AARP launched its Random Acts of Kindness for Caregivers contest late last year, asking people across the country to do something kind for a family caregiver in their lives and to tell us about it. The goal was to encourage and applaud those who offer caregivers — who often experience high levels of stress and fatigue — a little extra support, joy and relief. From more than 350 stories, we chose the three presented here. Nancy Hanlan, in the first story, won top honors. Of course, we consider anyone who does something nice for a caregiver a winner.
Investing in a Home
When Robin Ferguson's husband died in December 2014, she found herself in a tough spot: He'd left debts galore, and their Massillon, Ohio, home was on its way to being reclaimed by the bank. Meanwhile, she was caring for her adult son, Kyle, 25, who has Friedreich's ataxia, a rare nervous system disease that has left him unable to walk.
"It was just a really big mess," says Ferguson, 59. "I had no money. I said to my sister Nancy, 'What am I gonna do?'"
Nancy Hanlan, 56, who lives near Ferguson, spoke with her husband, Gordon. They'd been talking about buying a house as an investment, says Hanlan, and "after a lot of prayers and soul searching," they decided that the house they'd invest in would become her sister's home.
They settled on a small bank-owned house in Massillon, to accommodate Kyle. Then the whole family — nieces, nephews, even some of Hanlan's work colleagues — went to town on it.
They redid the kitchen and bathroom, installed new heating and air-conditioning units, put in new carpet, painted and more.
Ferguson and her son moved in just before Christmas last year. "I've been very blessed," says Ferguson, who insists on paying her sister rent. "I don't know what I'd have done without her. My son is very happy here."
And Hanlan says she has no regrets: "I'd do it again in a heartbeat."
Respite and Adventure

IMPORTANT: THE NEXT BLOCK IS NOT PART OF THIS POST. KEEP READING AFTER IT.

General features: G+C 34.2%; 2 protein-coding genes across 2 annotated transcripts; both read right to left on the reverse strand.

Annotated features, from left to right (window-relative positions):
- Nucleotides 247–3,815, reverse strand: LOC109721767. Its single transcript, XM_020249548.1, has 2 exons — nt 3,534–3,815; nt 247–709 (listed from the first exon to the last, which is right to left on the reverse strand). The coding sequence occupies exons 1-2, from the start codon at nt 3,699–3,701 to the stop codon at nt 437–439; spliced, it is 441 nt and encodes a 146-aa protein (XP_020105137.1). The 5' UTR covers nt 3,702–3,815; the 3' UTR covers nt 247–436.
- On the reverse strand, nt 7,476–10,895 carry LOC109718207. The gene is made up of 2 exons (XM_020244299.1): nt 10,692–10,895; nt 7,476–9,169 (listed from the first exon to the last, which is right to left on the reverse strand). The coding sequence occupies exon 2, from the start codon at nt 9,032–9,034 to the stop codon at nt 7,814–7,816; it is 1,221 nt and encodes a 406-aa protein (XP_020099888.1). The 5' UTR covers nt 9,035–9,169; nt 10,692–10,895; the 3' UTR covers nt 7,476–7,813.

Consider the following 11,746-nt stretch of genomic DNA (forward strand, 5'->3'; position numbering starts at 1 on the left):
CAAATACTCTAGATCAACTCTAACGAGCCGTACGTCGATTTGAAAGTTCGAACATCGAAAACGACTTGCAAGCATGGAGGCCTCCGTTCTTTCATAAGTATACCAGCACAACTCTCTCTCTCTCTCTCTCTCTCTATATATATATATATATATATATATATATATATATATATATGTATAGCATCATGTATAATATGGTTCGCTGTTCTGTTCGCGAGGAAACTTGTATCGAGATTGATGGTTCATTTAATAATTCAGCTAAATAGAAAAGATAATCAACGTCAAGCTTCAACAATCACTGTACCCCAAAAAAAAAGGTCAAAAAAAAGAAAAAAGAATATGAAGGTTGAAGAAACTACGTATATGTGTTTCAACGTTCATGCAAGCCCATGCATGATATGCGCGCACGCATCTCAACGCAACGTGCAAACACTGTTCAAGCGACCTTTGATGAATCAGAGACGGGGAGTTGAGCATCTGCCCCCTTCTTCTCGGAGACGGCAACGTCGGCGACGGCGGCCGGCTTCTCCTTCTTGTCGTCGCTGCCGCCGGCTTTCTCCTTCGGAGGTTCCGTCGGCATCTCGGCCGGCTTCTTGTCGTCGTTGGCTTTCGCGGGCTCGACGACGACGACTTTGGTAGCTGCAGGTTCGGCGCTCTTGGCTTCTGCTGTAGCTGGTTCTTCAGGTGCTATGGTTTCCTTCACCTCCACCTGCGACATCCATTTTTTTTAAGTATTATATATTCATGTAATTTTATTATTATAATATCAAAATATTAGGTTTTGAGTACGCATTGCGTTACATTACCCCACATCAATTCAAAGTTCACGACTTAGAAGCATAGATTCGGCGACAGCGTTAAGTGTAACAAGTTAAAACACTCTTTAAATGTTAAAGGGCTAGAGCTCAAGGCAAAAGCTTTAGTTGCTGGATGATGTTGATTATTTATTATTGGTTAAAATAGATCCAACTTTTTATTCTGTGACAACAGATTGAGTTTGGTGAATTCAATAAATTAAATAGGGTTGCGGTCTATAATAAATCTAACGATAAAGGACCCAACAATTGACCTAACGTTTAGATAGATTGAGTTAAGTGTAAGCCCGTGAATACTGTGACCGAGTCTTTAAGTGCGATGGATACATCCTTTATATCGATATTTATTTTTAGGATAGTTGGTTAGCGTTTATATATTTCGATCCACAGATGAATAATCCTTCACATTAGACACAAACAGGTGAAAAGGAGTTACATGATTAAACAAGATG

For more than 10 years, Leslie Horenburger and Sharon Ridings, sisters only 14 months apart, have taken annual getaways together to places that Ridings, 66, has never been, with Horenburger footing the bill. It's Horenburger's way of thanking her sister, who has long been their parents' primary caregiver.
Ridings, a retired nurse, cared for their dad, Bob Kleier, who died three years ago. She now tends to their mom, Ann, who still lives independently in the family home in Louisville, Ky., but has a heart condition and other health issues that require Ridings' assistance.
Horenburger, an office administrator in Delray Beach, Fla., says, "I just felt very guilty, living 1,000 miles away, and there wasn't anything I could think of that I could do, until it came to me: I could give Sharon the opportunity to travel and get her away from the stress of caregiving for a short period of time."
Their first trip was in 2005, to New York. Since then their jaunts — usually just three to four days, because Ridings doesn't want to be away from their mother for long — have included Boston, San Francisco, Philadelphia and Key West, Fla. They started a quirky tradition of leaving little icons of each city — beans in Boston, heart-shaped buttons in San Francisco — in memorable spots.
Ridings pays her own airfare, but Horenburger picks up the tab for everything else.
"It's all just so stress-free for me," Ridings says, "and such wonderful memories."
Rebuilding After Loss
Tracy Roy, 49, spent years living in a small mobile home on her mother's property in Farmerville, La., caring for her mom, who had schizophrenia. It wasn't easy: Her mother became so paranoid she often wouldn't let her daughter into her home. "It was so stressful," Roy says, "but I love my mother so much. I said, 'I'm going to take care of her as best I can.'"
When her mother died in 2012, Roy, who works nights at an assisted living facility, couldn't imagine moving into the roomy A-frame house, which had fallen into disrepair.
Danny Allen, 67, a gregarious Vietnam veteran and family friend, wouldn't let her walk away. "I told her, 'Girl, it's a great place,' and I started doing little things to the house," Allen says, like cleaning squirrels' nests out of the basement. He gradually tackled bigger projects, such as redoing the kitchen and repairing the electricity.
Roy has moved in, but Allen is still working on the place. "I'll have some 'honey do's' next time I go over there," he notes cheerfully.
She calls him a godsend: "He made this home a dream home."
Allen describes his act of kindness as a labor of love. "She's a good girl," he says of Roy. "She deserves everything I did, and then some."